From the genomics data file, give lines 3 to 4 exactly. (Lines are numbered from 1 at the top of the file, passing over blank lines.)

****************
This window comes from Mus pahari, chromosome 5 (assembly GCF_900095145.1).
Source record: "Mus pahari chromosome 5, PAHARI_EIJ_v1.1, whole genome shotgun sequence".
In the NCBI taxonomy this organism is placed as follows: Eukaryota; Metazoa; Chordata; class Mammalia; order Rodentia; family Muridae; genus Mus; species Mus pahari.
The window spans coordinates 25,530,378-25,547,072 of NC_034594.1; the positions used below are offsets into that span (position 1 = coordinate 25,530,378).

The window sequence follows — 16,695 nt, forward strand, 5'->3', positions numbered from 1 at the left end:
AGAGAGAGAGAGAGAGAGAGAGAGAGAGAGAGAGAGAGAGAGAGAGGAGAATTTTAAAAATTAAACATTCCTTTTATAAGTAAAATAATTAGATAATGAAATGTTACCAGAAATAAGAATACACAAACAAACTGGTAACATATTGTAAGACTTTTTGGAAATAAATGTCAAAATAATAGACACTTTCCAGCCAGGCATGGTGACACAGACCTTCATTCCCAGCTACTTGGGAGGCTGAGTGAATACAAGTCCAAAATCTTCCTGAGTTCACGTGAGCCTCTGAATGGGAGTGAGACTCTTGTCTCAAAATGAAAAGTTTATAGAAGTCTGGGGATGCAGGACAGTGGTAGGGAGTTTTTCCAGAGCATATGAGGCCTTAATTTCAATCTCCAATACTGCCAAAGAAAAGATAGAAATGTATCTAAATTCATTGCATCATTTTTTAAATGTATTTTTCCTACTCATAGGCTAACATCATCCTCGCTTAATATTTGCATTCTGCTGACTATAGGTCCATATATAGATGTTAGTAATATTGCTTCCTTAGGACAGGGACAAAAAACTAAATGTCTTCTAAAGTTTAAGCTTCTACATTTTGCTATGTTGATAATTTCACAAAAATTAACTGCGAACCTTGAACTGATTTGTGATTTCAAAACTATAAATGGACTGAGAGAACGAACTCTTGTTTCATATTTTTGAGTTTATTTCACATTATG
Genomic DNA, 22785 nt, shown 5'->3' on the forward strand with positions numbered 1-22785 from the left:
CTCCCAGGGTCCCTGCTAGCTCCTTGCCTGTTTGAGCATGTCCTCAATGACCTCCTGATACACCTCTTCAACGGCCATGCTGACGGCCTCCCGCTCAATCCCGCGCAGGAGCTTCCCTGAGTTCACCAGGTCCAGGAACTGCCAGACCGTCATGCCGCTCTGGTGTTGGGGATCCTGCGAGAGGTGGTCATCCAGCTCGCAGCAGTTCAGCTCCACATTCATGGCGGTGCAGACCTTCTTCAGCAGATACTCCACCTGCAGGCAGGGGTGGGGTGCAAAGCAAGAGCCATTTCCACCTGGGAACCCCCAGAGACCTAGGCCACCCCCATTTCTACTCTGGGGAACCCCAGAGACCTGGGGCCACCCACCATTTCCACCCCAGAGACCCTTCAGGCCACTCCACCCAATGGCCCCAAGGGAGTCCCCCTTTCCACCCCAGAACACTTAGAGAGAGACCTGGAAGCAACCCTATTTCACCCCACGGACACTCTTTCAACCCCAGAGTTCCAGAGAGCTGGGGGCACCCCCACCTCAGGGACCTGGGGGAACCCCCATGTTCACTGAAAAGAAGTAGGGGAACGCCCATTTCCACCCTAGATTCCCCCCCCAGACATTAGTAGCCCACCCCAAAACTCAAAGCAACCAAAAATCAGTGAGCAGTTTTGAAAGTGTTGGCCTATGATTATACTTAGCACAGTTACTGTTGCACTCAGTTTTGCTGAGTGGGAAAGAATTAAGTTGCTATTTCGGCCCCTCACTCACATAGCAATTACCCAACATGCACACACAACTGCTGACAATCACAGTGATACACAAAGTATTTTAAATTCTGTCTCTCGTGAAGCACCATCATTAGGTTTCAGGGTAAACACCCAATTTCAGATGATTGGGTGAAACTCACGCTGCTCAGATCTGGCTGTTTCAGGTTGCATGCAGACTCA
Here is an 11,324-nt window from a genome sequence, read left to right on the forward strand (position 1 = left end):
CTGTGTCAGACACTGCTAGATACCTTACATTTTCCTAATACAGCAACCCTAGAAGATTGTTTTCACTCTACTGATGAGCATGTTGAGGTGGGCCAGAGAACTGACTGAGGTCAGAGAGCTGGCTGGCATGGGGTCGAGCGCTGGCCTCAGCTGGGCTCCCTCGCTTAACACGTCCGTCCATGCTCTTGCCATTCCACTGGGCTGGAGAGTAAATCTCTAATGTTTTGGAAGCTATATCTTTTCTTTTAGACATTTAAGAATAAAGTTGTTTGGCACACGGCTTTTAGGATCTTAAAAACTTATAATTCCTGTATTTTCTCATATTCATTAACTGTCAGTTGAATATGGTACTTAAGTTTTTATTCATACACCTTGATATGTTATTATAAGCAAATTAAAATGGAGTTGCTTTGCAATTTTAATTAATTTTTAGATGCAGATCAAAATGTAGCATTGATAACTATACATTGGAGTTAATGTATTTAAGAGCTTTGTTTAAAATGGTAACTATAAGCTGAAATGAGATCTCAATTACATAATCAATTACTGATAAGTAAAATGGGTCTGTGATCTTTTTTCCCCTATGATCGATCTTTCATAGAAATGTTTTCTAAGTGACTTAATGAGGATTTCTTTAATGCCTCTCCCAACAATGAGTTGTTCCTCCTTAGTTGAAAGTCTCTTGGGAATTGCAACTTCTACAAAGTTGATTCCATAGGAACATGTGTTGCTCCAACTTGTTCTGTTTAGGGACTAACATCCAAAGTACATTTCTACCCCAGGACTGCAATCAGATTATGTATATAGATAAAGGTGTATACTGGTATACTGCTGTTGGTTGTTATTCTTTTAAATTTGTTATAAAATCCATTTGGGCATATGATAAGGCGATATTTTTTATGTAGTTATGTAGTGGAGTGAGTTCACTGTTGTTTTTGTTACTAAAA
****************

In the NCBI taxonomy this organism is placed as follows: Eukaryota; Metazoa; Chordata; class Mammalia; order Rodentia; family Muridae; genus Mus; species Mus pahari.
The window spans coordinates 25,530,378-25,547,072 of NC_034594.1; the positions used below are offsets into that span (position 1 = coordinate 25,530,378).